Anaesthesia for lions (and bears)

The Canada Medical Journal for 1870 has news from the Raj:
Amputation of a lion's tail

lion looking mournful
Lion with a sore tail

We mentioned the other day the severe injury sustained by one of the young lions at the park from a mauling of its tail by one of the tigers in the adjoining compartment. At first there was reason to believe that no dangerous results would follow, but on Friday evening it was judged necessary that a portion, if not the whole, of the tail should be removed. Mr. Pritchard and Dr. Miller were requested to undertake the operation, which was successfully performed on Saturday morning by Dr. Miller under chloroform, of which five ounces were used, and the tail was removed close up to the stern. At one time during the operation the animal was to all appearance dead, and did not breathe. The chloroform was stopped, and Dr. Miller went into the cage and commenced briskly rubbing, so as to inflate the lungs, a plentiful supply of water being also poured over the animal.

Crash team to cubicle three! Bring a bucket of cold water!

After a brief interval he showed signs of life, and the remainder of the operation was completed, and after a little time the cub was sufficiently recovered to walk about the cage. This is, we imagine, the first and only instance of a lion having his tail cut off under the influence of chloroform.

And who knows, maybe it was the last.  But – perhaps surprisingly – this was not the first time that zoo animals had been given general anaesthesia.  In 1850 it was even proposed to chloroform a lion at the Zoological Gardens in London, after it contracted a ‘scrofulous disease’.  The eye surgeon William White Cooper (later Surgeon-Oculist in Ordinary to Queen Victoria) wrote a series of articles entitled ‘Zoological notes and anecdotes’ for Bentley’s Miscellany, a literary journal once edited by Dickens.  In an article about the lions at London Zoo he records that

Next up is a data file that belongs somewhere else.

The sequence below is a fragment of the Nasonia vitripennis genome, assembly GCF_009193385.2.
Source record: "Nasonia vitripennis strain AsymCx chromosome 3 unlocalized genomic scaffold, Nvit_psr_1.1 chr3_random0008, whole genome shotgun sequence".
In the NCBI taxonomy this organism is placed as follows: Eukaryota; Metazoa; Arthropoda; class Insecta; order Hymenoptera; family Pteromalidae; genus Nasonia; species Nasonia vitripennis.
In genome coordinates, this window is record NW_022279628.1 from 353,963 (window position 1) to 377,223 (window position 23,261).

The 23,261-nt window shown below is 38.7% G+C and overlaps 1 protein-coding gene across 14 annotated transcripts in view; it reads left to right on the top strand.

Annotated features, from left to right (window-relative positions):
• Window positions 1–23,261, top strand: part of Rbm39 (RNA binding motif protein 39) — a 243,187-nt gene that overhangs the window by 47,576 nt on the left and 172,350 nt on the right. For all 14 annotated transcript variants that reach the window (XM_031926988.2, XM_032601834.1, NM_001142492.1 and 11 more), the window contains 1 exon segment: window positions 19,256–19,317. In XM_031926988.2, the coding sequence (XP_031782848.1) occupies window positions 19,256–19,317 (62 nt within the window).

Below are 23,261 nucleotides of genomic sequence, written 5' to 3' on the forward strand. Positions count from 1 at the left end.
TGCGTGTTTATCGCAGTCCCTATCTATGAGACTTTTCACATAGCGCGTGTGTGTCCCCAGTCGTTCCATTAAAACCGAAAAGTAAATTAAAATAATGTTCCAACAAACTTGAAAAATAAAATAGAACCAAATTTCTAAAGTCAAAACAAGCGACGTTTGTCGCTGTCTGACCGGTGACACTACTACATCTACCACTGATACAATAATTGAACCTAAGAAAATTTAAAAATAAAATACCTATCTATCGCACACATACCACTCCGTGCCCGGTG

we saw him the day before he died; he lay on his back with a deep and gaping wound in his neck, which  he had considerably increased by licking with his rough tongue. It was suggested that if it could be touched with lunar caustic it might assist its healing. “Why, sir,” said the keeper, “he’d be sure to bolt the caustic, for the part is so sore, and he’s so irritable, that he won’t allow nothing to come nigh him, but would bite at it directly.”  Chloroform was suggested, but the difficulty of applying it to a lion rendered savage by pain, was the objection.

If you put yourself in the position of the unfortunate keeper who was being asked to wander up to a lion carrying a bottle of chloroform and a cotton mask you can probably see the problem with this plan.  But elsewhere in Cooper’s stories of zoo life we find an account of a successful operation under chloroform anaesthesia.  The patient was a grizzly bear, and the anaesthetist was John Snow.  One of the great figures of Victorian medicine, Snow was a leading advocate of the new anaesthetic agents, and a few years later his study of the Soho cholera epidemic would lay the foundations of the discipline of epidemiology.  This operation in November 1850 is one of his less well-known feats:

On the 5th of last November, the first operation of the sort was performed on one of these grizzly bears, which was blind in both eyes.  As this detracted materially from his value,